Family Child Care

Every day millions of children are cared for in home-based or family child care (FCC)—child care provided within a caregiver’s home. In fact, out of nearly 11 million young children with working mothers, 40 percent spent more time in family child care than in any other child care setting1.  These settings might or might not be regulated by a State or Territory. States vary in the rules they set for licensed family child care, including how many children can be cared for in a home without being licensed. Nationally, about one in four children (24 percent) receiving child care funded by the Child Care and Development Fund (CCDF) program are cared for in family child care. In 21 States and Territories, 30 percent or more of children receiving CCDF program funds are in family child care2.

Family child care is a critical component of the national child care system. The 2014 reauthorization of the Child Care and Development Block Grant (CCDBG) Act revised the objectives of the CCDF program. The law now emphasizes improvement in the overall quality of child care services and programs and calls for an increase in the number and percentage of low-income children in high-quality child care. To achieve these goals, we need to renew support for building the supply of high-quality family child care.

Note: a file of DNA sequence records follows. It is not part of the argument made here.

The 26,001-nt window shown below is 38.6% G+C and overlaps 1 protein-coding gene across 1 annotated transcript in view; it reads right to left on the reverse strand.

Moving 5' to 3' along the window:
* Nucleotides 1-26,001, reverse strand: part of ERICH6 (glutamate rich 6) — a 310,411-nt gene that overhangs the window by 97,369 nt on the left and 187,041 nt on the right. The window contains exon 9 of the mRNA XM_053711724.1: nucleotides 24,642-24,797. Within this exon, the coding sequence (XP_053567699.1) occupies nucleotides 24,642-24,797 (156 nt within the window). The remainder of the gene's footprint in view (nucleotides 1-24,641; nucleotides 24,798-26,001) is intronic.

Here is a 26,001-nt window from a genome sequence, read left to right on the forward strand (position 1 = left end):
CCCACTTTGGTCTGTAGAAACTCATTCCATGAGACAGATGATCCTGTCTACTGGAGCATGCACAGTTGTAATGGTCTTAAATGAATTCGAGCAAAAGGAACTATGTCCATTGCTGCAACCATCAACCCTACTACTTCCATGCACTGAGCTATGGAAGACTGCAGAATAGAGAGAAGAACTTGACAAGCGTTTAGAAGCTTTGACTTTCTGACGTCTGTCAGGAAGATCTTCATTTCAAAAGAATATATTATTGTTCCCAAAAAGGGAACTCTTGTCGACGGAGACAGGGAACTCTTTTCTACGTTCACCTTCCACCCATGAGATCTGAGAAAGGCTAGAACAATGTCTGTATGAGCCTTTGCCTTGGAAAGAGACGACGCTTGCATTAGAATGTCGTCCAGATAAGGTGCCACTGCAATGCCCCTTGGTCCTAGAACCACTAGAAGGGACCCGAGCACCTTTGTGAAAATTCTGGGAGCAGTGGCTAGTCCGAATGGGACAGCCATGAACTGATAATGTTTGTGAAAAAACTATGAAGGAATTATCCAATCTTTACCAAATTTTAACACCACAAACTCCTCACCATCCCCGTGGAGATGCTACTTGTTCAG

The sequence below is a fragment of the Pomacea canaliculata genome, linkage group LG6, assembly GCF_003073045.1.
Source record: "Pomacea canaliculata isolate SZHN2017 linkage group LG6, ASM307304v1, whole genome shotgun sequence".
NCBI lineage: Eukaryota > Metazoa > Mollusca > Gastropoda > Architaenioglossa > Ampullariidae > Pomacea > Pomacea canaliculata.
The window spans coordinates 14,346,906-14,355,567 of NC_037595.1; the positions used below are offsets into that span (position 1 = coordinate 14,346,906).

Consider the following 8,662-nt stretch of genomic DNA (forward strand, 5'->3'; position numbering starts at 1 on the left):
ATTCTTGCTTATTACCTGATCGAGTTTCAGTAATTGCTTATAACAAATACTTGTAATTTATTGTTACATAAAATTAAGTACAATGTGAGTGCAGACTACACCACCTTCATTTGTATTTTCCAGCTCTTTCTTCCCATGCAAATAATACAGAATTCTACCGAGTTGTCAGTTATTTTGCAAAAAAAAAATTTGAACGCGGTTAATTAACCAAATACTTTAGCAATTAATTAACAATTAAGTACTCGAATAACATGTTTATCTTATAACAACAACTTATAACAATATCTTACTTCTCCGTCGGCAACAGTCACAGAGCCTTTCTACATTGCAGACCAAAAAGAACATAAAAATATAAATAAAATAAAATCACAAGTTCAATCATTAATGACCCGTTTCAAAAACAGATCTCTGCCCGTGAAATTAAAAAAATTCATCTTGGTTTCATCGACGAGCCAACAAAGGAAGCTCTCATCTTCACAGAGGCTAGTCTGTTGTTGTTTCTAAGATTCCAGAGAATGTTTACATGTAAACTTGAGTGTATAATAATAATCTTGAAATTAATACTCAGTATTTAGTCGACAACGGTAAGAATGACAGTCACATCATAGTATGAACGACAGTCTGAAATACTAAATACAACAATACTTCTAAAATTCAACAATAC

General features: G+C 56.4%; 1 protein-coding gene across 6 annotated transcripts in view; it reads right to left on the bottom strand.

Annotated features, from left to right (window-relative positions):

Did You Know?

  • Approximately 1 million paid providers care for children in a home3.
  • Approximately 3 million children, birth to age five, are cared for by paid providers in a home3.
  • 18,000 home-based providers are licensed, regulated, license-exempt, or registered and known to States3.

Learn more about the important role of family child care by reviewing our brief on why OCC supports FCC and the FCC Resources List.

1 Laughlin, L., 2013, Table 3. Primary Child Care Arrangements of Preschoolers With Employed Mothers: Selected
Years, 1985 to 2011, Who’s Minding the Kids? Child Care Arrangements: Spring 2011, Current Population Reports, P70-135, U.S. Census Bureau, Washington, DC. The 40-percent figure includes relative and nonrelative care given in the provider’s home or child’s home. A primary child care arrangement is defined as the arrangement used for the most hours per week.

2Those States and Territories are Alaska, California, Connecticut, Idaho, Illinois, Indiana, Iowa, Kansas, Maine, Maryland, Michigan, Missouri, Nebraska, New York, North Dakota, Oregon, Puerto Rico, South Dakota, Vermont and Wyoming.

3 National Study of Early Childhood Education




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